Two programmes shown on BBC FOUR and hosted by Kirsty Wark look in some detail at two important films from the British New Wave: Saturday Night and Sunday Morning and The Loneliness of the Long Distance Runner. The programmes consist of a showing of each film in its entirety, followed by a discussion of its production and reception with key members of the cast and crew.

Together they provide a unique insight into the motives and factors guiding all the participants in their making, and help to situate both films in the context of their times. Moreover, they reveal what a vital and dynamic influence British films were on world cinema, generally, on the eve of the Swinging Sixties.

The Loneliness of the Long Distance Runner
This is a challenging and inventive film from 1962, produced and directed by Tony Richardson, and starring Tom Courtenay with Sir Michael Redgrave and James Bolam in support. The Loneliness of the Long Distance Runner was the first British film to depict the brutality within the Borstal system.

The film caused a furore at the time and its anti-authoritarian agenda ran into problems with the British Board of Film Censors, which described its story as ‘blatant and very trying Communist propaganda, and particularly worrying for us because the hero is a thief and yet is held up to the admiration of silly young thugs’.

Thus censorship, once again, is a key point of issue highlighted in the discussion of the film. But it also explores the novel features of the camerawork and editing for its time, the originality of the musical score, and debates the borrowings from the French New Wave, as well as, finally, the way in which the film continued to break new ground in British cinema of the day, and its lasting influence.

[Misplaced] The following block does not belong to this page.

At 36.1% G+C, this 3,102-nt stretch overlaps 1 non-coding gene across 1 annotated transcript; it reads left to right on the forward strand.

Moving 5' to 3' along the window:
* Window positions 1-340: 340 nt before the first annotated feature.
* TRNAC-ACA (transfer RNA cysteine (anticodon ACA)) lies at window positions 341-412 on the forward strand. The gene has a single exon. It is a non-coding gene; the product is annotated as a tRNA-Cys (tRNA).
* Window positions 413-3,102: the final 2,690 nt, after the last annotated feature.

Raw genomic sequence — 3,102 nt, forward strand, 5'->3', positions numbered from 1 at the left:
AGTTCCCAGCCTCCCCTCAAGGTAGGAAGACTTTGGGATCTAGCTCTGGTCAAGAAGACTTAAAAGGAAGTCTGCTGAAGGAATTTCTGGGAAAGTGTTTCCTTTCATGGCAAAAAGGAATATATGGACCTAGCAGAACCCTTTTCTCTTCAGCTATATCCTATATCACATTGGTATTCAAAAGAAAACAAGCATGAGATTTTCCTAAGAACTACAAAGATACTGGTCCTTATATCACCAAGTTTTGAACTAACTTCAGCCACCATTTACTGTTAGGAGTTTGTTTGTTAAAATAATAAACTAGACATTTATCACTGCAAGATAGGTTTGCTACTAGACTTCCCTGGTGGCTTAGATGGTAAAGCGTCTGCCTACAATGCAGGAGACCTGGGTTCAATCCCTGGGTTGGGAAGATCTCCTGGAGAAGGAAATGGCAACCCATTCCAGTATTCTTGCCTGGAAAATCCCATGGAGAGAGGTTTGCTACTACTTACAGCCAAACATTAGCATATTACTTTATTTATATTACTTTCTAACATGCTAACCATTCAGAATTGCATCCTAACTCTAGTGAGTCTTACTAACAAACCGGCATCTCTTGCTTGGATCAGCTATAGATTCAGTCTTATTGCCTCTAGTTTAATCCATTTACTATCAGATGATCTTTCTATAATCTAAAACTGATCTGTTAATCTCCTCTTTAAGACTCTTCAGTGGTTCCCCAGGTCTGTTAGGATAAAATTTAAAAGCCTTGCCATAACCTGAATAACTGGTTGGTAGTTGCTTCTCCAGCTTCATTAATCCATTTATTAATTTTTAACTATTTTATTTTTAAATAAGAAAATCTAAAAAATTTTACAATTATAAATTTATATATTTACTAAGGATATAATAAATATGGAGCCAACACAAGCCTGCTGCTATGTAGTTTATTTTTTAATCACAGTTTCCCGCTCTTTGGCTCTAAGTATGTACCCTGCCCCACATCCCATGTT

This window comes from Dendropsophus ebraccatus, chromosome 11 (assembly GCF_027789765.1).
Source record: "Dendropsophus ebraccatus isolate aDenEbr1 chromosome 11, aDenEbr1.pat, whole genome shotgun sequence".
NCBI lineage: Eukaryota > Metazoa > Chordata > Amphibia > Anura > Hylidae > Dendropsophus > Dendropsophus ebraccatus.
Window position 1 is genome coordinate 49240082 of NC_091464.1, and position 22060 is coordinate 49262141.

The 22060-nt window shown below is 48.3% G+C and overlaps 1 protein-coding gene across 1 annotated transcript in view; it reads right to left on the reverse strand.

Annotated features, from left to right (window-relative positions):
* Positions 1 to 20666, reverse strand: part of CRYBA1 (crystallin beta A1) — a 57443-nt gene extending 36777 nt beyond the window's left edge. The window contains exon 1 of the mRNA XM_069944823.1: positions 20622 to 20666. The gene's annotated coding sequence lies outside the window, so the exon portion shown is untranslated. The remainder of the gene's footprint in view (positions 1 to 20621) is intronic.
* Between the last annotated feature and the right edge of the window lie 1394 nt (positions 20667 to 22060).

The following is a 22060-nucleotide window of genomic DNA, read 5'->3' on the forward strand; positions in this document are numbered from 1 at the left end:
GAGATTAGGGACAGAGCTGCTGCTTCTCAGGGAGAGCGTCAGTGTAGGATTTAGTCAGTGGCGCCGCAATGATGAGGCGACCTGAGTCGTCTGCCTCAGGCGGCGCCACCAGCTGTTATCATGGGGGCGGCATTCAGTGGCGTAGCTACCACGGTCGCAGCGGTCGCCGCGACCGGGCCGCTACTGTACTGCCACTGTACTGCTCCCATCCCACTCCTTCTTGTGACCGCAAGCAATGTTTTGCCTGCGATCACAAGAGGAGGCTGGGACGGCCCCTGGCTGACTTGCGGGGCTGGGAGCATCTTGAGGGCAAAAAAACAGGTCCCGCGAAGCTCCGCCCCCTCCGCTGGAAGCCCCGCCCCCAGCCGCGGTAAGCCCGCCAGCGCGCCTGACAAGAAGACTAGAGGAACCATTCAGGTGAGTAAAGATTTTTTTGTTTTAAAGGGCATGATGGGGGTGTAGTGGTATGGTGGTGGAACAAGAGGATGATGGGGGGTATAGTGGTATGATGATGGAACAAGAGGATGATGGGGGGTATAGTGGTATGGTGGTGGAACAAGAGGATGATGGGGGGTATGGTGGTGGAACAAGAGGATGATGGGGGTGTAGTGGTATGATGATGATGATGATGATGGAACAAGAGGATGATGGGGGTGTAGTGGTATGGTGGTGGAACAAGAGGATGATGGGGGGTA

For the cast and crew's discussion of the film with Kirsty Wark, see 'The Loneliness of the Long Distance Runner'.

Saturday Night and Sunday Morning
Adapted from Alan Sillitoe’s rebellious first popular novel, which is about the new young working class, directed by Karel Reisz and produced by Tony Richardson, Saturday Night and Sunday Morning stars Albert Finney, Rachel Roberts and Shirley Anne Field. The film was a revelation when it was initially released, not just for its realistic style, but also for its graphic portrayal of sex, extra-marital affairs, strong language, and, most contentious of all, abortion.

The British Board of Film Censors, for instance, urged a general toning down of all the language and sex scenes. In particular, it required that the successful abortion scene promised in the screenplay and evident from the first in Sillitoe’s original novel, be rendered ultimately ineffective and that the film-makers follow a policy of ‘social responsibility’ as far as possible.

These constitute some of the key issues highlighted in the discussion with the cast and crew of Saturday Night and Sunday Morning, along with their thoughts on the origins of the film and their roles in its evolution, its stylistic and thematic innovations, the new-found acting methods it invoked, and the reception afforded it by the critics and cinema-going public.

For the cast and crew's discussion of the film with Kirsty Wark, see 'Saturday Night and Sunday Morning'.